The Synthetic & Rayon Textiles Export Promotion Council

Regional Comprehensive Economic Partnership (RCEP) Trade Agreement

Regional Comprehensive Economic Partnership (RCEP): its importance and implications

Over the past twenty years, countries around the world have increasingly embraced trade agreements at both the country-to-country (bilateral) level and amongst (often geographical) groupings of multiple countries (regional level). With rapidly integrating economies, governments are more frequently taking initiatives to form/reform their trading arrangements through direct negotiations. Given the protracted process of multilateral trade negotiations of WTO– as evidenced by the Doha Round – bilateral and regional trade agreements (such as Free Trade Agreements [FTA]) are setting the framework for trade liberalisation in the 21st century. The role of bilateral and regional trade agreements is increasingly important due to the emergence of the comprehensive trade agreements, such as the current Trans-Pacific Partnership (TPP) negotiations, which seek to have a greater impact on the international trading environment than existing FTAs. Moreover, the emergence of the comprehensive Trans-Pacific Partnership (TPP) agreement demonstrates that the recent global economic downturn has not inhibited progress towards greater trade liberalisation at a broader Asia- Pacific level.

Right Time for the Regional Comprehensive Economic Partnership

Having realised the importance of Regional Trade Integration, the Regional Comprehensive Economic Partnership (RCEP) initiative was conceived among the ASEAN Leaders in November 2011 during the 19th ASEAN Summit in Bali, Indonesia. The RCEP as a 16 Member Free Trade Agreement was launched by the Leaders of the ASEAN and their 6 FTA Partners viz., Australia, China, India, Japan, Korea and New Zealand at the 21st ASEAN and Related Summits in Phnom Penh, Cambodia. The negotiations for the RCEP are expected to be concluded by end-2015.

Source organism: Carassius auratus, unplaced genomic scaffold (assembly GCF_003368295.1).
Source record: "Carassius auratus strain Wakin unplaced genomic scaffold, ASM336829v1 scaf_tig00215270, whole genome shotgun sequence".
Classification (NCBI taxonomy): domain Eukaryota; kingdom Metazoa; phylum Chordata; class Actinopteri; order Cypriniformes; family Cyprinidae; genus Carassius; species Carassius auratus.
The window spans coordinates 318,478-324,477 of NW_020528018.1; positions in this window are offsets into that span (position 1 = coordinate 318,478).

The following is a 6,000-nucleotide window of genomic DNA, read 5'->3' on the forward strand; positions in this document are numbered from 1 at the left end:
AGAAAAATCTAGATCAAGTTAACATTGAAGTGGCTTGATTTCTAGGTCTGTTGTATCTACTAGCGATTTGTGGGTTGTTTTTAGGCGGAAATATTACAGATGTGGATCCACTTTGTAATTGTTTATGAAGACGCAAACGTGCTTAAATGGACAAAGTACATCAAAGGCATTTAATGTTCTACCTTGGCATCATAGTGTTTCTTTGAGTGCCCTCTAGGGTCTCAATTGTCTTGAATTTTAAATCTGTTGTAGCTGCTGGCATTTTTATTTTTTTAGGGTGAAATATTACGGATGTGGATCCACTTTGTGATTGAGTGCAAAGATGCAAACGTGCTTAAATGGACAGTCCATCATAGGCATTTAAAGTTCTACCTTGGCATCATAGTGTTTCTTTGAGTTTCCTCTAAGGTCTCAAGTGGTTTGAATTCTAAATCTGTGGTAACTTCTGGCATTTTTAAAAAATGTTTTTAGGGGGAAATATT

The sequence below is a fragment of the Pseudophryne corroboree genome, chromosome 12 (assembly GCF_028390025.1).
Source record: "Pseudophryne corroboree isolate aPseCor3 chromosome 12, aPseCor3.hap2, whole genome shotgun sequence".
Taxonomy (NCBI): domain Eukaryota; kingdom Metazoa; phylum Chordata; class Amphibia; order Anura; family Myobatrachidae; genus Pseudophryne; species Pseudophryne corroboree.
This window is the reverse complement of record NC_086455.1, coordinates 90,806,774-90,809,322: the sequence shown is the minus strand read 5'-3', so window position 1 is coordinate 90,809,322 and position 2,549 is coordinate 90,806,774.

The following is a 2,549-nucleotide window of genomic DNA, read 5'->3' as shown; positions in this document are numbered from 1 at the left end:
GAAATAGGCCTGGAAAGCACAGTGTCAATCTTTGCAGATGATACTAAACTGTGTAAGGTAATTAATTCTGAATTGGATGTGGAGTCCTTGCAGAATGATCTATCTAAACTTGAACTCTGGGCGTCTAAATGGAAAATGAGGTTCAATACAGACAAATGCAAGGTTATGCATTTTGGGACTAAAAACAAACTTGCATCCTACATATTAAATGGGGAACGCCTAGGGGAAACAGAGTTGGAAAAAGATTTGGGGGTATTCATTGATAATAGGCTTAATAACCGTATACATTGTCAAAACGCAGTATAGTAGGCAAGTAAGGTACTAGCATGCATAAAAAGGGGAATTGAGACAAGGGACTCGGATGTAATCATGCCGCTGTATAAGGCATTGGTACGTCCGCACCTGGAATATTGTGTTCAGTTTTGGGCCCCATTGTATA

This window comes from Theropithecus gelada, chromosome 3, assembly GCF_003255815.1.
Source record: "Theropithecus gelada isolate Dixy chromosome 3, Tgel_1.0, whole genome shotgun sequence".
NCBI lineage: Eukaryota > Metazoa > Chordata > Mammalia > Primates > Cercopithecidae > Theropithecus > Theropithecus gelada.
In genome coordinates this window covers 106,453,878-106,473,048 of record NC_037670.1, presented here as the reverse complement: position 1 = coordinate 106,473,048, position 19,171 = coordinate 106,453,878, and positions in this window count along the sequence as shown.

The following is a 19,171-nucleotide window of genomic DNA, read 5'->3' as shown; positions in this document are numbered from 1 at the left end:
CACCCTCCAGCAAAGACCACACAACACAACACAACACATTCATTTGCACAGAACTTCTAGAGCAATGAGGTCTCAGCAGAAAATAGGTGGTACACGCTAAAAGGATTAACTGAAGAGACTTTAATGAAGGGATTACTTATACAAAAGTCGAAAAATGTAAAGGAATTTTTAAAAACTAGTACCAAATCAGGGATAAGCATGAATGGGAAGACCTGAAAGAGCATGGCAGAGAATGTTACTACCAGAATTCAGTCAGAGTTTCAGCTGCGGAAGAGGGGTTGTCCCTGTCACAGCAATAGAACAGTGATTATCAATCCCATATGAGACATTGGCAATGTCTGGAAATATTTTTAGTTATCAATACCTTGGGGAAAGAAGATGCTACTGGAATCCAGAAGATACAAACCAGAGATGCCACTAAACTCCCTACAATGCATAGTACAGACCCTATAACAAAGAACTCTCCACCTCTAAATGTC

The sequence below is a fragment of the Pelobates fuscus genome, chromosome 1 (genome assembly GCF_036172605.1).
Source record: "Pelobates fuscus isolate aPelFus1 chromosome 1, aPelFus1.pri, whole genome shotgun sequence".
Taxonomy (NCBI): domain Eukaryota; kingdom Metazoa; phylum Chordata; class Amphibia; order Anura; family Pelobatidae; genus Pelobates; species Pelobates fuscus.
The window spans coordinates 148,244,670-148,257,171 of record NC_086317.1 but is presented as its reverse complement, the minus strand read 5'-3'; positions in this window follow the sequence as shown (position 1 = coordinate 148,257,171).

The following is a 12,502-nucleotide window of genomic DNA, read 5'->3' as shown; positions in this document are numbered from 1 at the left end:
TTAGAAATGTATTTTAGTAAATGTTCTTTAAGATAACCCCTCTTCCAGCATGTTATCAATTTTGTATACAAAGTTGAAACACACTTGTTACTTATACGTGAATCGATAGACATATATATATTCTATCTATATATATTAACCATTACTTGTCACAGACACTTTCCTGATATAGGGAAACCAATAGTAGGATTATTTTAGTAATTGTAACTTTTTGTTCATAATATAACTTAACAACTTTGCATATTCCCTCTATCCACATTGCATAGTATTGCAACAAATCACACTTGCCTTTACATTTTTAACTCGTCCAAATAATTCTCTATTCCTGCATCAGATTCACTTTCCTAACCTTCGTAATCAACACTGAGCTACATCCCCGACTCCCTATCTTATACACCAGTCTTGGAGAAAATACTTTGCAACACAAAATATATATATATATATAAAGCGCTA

The Leaders established the RCEP as an ASEAN led process through which ASEAN would broaden and deepen its economic engagements with its FTA partners. The RCEP are likely to lead to greater economic integration, support equitable economic development and strengthen economic cooperation among the countries involved.

The Largest Regional Free Trade Agreement

The RCEP envisages regional economic integration leading to the creation of the largest regional trading bloc in the world amounting for almost 45% of the world population with a combined gross domestic product of $22 trillion. It aims to cover trade in goods, trade in services, investment, economic and technical cooperation, competition and intellectual property.

Significance for India

Joining the RCEP is important for India since it is not a part of the other two mega regional trade deals that are under negotiations—the trans-pacific partnership (TPP) and transatlantic trade and investment partnership (TTIP) which are led by the US. Form RCEP India’s interests lie especially on trade in textiles and pharma. It will also be helpful for India to remove technical barriers to trade like sanitary and phyto-sanitary measures of these products.

Under the new government at the centre, India is embarking upon providing a fresh push for manufacturing and services sectors and a refreshing review of reorienting its global engagement. It is expected that RECP will help India in accessing the region in a better way which will consequently help it in improving India’s manufacturing and services delivery efficiency and will make it more competitive.  

The RCEP has already completed five rounds of negotiations in the areas of trade in goods, services and investment and likely to complete the negotiations by 2015-end.

Huge Market for Man-made fibre textiles

The RCEP accounts for nearly 30% (USD 50 Bn.) of global trade in Man-made fibre textiles and this share is growing rapidly. Moreover, the shifting of production of textile products from the west to the east is increasing both intra and inter-national textiles trade in this region. Thus, there is substantial scope for India to gain from RCEP by ways of increase exports to these partner countries.



Exports from India

(In USD Mn.)

Imports from World

(In USD Mn.)

India’s Share

 in %









New Zealand




South Korea












India needs to play safe

China is the leading member country of the proposed RCEP both in terms of production and export of textile products. India has both offensive and defensive interest with the member countries of RCEP in the textiles area. Exports of Textile products from India have scope to accelerate in countries like Japan, Australia and New Zealand. India also promises a huge textile market for all the member countries including China. However, while India will be maintaining a single schedule, hence, it will need to have adequate flexibility to address its sensitivities which may differ for each individual participating country which are also India’s competitors like China.